March Starting with Disruptive Snow, Ice in Northeast

By By Alex Sosnowski, senior meteorologist.
March 03, 2015, 9:24:30 AM EST

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As a large storm rolls out of the Midwest, the Northeast and mid-Atlantic are facing snow, ice and travel disruptions to start March.

The snow and ice is converging on the Northeast from the west and south.

The worst of the winter storm is centering on the mid-Atlantic. Sunday evening and overnight, the brunt of the storm and its snow will focus on New England.

While snow spreading along Pennsylvania's I-80 corridor from the Midwest, snow along the I-95 corridor in the mid-Atlantic will continue to transition to dangerous sleet and freezing rain.


There is significant concern for enough freezing rain to accumulate to weigh down tree branches and power lines, leading to additional power outages. The is especially true from Richmond, Virginia, to Washington, D.C., to Philadelphia to Trenton, N.J.

The greatest amount of snow from the storm will focus from the I-80 corridor in Pennsylvania, northward to southern New York as well as southern New England. Heavy snow will dip southward for a time into the Laurel Highlands of southwestern Pennsylvania, western Maryland and northern West Virginia.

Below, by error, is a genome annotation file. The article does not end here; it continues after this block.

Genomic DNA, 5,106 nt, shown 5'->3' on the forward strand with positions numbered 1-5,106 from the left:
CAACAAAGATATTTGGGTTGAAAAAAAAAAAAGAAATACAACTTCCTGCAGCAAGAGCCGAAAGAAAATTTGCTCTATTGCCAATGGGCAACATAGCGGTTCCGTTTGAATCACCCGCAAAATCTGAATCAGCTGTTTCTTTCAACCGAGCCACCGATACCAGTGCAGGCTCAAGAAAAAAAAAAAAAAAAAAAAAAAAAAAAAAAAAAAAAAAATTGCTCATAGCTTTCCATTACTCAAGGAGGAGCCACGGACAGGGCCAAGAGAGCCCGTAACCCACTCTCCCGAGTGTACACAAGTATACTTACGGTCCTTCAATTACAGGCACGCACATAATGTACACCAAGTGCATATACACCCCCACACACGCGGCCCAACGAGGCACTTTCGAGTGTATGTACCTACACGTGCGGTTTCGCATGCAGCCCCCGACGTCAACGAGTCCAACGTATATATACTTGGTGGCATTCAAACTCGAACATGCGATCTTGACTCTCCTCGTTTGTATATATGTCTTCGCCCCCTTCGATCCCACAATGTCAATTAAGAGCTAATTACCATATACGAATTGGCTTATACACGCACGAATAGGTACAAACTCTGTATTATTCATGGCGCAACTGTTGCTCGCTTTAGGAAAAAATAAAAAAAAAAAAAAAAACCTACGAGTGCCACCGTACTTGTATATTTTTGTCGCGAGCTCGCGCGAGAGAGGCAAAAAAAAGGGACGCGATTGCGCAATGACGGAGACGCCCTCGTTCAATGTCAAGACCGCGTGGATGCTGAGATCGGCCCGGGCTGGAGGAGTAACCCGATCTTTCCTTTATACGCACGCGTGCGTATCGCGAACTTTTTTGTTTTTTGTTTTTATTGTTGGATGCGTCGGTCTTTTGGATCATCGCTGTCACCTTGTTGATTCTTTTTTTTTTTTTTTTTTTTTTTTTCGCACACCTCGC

Travel along I-80, I-81, I-99, New York's Southern Tier Expressway, as well as the Massachusetts Turnpike could be difficult. The snow could fall at the rate of an inch or two per hour for a time.

Enough snow to shovel and plow will fall in the swath from Buffalo, New York, and Cleveland to Pittsburgh and Scranton, Pennsylvania; Albany, New York; Hartford, Connecticut; Worcester, Massachusetts; Rutland, Vermont; Concord, New Hampshire; Portland, Maine; and Boston.

Northeast Interactive Radar Winter Weather Center
Winter Weather-Related Warnings

Boston's seasonal snowfall record of 107.6 inches from 1995-96 will be challenged by this snowstorm.

The snowstorm will clear southern New England by Monday and will taper off to the north later in the morning.


A second storm is forecast to swing up from the Southwest around Tuesday. Early indications are this second storm will track farther to the north and could be a significantly warmer precipitation event with ice and flooding concerns.

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